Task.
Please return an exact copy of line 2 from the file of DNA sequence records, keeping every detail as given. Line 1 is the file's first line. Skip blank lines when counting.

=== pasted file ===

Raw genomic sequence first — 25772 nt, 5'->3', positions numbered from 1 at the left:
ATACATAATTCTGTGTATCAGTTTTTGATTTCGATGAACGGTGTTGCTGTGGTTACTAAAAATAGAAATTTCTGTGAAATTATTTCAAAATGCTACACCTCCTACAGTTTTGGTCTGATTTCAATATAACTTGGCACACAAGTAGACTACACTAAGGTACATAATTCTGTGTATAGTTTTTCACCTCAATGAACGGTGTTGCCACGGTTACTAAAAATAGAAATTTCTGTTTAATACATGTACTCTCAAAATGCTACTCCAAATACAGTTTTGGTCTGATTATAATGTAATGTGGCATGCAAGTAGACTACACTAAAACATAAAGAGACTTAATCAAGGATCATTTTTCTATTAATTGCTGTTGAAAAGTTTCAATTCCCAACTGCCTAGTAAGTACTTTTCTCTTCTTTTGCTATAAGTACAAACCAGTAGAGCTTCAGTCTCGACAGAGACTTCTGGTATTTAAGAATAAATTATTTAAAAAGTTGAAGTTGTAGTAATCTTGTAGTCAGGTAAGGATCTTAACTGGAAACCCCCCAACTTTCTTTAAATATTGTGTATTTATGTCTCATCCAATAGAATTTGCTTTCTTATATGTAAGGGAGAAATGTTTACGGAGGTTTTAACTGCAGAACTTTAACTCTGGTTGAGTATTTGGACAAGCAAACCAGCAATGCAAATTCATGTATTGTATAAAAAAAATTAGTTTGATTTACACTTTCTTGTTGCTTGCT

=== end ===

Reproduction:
ATACATAATTCTGTGTATCAGTTTTTGATTTCGATGAACGGTGTTGCTGTGGTTACTAAAAATAGAAATTTCTGTGAAATTATTTCAAAATGCTACACCTCCTACAGTTTTGGTCTGATTTCAATATAACTTGGCACACAAGTAGACTACACTAAGGTACATAATTCTGTGTATAGTTTTTCACCTCAATGAACGGTGTTGCCACGGTTACTAAAAATAGAAATTTCTGTTTAATACATGTACTCTCAAAATGCTACTCCAAATACAGTTTTGGTCTGATTATAATGTAATGTGGCATGCAAGTAGACTACACTAAAACATAAAGAGACTTAATCAAGGATCATTTTTCTATTAATTGCTGTTGAAAAGTTTCAATTCCCAACTGCCTAGTAAGTACTTTTCTCTTCTTTTGCTATAAGTACAAACCAGTAGAGCTTCAGTCTCGACAGAGACTTCTGGTATTTAAGAATAAATTATTTAAAAAGTTGAAGTTGTAGTAATCTTGTAGTCAGGTAAGGATCTTAACTGGAAACCCCCCAACTTTCTTTAAATATTGTGTATTTATGTCTCATCCAATAGAATTTGCTTTCTTATATGTAAGGGAGAAATGTTTACGGAGGTTTTAACTGCAGAACTTTAACTCTGGTTGAGTATTTGGACAAGCAAACCAGCAATGCAAATTCATGTATTGTATAAAAAAAATTAGTTTGATTTACACTTTCTTGTTGCTTGCT